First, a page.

Dawn Baumgartner Vaughan: Have an imperfect Easter
For my son’s first Easter, now five years ago, he had an adorable little suit to wear to church.
But we didn’t go that year.
Instead, Easter weekend was spent in a new parent panic, first at a doctor’s office, then at a hospital having him X-rayed. As anyone who has raised a baby knows, a high fever in a little one, especially the first time, is rather worrisome.
Going to the pediatrician on a Saturday resulted in a relatively new doctor who ran a gamut of tests, including that X-ray, which I now think was overdoing it. All those tests on our boy resulted in a diagnosis of nothing. The next morning, Easter morning, his fever broke and he was fine. As for that little suit, my boy wore it for me that Mother’s Day and looked adorable, of course.
We have certain expectations of holidays and big events – who will be there, what we’ll do, what we’ll eat, even what we’ll look like – that don’t always come to fruition. This year, I assumed that the arrival of official spring would equal spring temperatures. But as we see the daffodils and forsythia blooming, we tighten our coats around us. I’m wearing a scarf as I type this.
I think better moments result from no expectations. If you celebrate Easter today and your dress isn’t as flattering as you thought once you see the photos, and your new shoes get scuffed, so what? If a kid eats too much Easter basket candy and throws up in the yard, so what? If every photo has one person blinking, big deal. Who wants an image of perfection, anyway? Because we know anything that looks perfect is just an image.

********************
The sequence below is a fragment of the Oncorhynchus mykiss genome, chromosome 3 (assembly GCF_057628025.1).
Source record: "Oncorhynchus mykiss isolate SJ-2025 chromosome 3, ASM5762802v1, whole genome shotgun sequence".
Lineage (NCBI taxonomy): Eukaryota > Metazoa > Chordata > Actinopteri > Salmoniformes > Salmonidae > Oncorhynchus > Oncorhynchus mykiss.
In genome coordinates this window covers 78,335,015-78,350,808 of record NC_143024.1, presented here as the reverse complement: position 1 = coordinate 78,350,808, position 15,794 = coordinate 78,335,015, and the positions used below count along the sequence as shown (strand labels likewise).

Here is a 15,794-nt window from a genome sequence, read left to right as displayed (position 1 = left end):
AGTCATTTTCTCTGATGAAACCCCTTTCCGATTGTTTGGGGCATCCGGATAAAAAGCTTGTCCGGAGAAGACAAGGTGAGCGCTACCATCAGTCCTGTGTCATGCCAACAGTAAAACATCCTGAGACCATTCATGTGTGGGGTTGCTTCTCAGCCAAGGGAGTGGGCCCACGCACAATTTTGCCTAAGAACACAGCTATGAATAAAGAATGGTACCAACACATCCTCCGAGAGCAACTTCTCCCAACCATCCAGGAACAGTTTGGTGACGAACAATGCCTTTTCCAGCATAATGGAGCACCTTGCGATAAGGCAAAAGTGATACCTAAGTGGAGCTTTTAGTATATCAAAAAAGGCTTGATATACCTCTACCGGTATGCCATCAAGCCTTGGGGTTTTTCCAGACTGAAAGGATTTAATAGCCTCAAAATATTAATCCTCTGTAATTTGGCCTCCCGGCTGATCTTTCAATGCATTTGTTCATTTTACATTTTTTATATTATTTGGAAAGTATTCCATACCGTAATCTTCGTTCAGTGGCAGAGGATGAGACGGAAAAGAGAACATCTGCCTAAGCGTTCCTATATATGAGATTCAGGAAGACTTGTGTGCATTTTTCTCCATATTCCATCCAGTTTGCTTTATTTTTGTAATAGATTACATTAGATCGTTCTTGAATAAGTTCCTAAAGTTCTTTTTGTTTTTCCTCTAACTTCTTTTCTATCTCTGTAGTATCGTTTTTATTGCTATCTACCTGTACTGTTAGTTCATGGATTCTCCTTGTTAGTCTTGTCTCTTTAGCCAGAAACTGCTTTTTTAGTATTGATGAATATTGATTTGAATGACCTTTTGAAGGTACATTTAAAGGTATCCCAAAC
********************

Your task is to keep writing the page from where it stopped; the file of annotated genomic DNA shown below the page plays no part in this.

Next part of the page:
I have two photos of my grandfather with his four siblings – all but one of the five now gone, rest their souls.
This was back when there were a finite number of images to capture, not a slew of digital files. One photo is the five of them standing together, smiling at the camera, everyone’s eyes open. The next shot is the moment after the formal photo was taken. They’ve started walking away. They’re still smiling, but at each other, not the camera.
That photo is my favorite.
My favorite photo of my grandmother (other side of the family) is of her sitting on a floral couch, cigarette in hand. She is smiling and relaxing. I love that photo because it is her just as she was.
If you take Easter pictures today, don’t expect perfection. Someone will be missing due to illness or work or whatever. That’s OK. Not everyone has to be in every photo. What you’ll capture is life how it is today. Someone with a run in her stocking. Reflection off glasses. A kid making a face. Another kid crying. Someone else blinking. A chocolate stain.
That’s the photo to frame. Just, life.
Dawn Baumgartner Vaughan may be reached at firstname.lastname@example.org or 919-419-6563.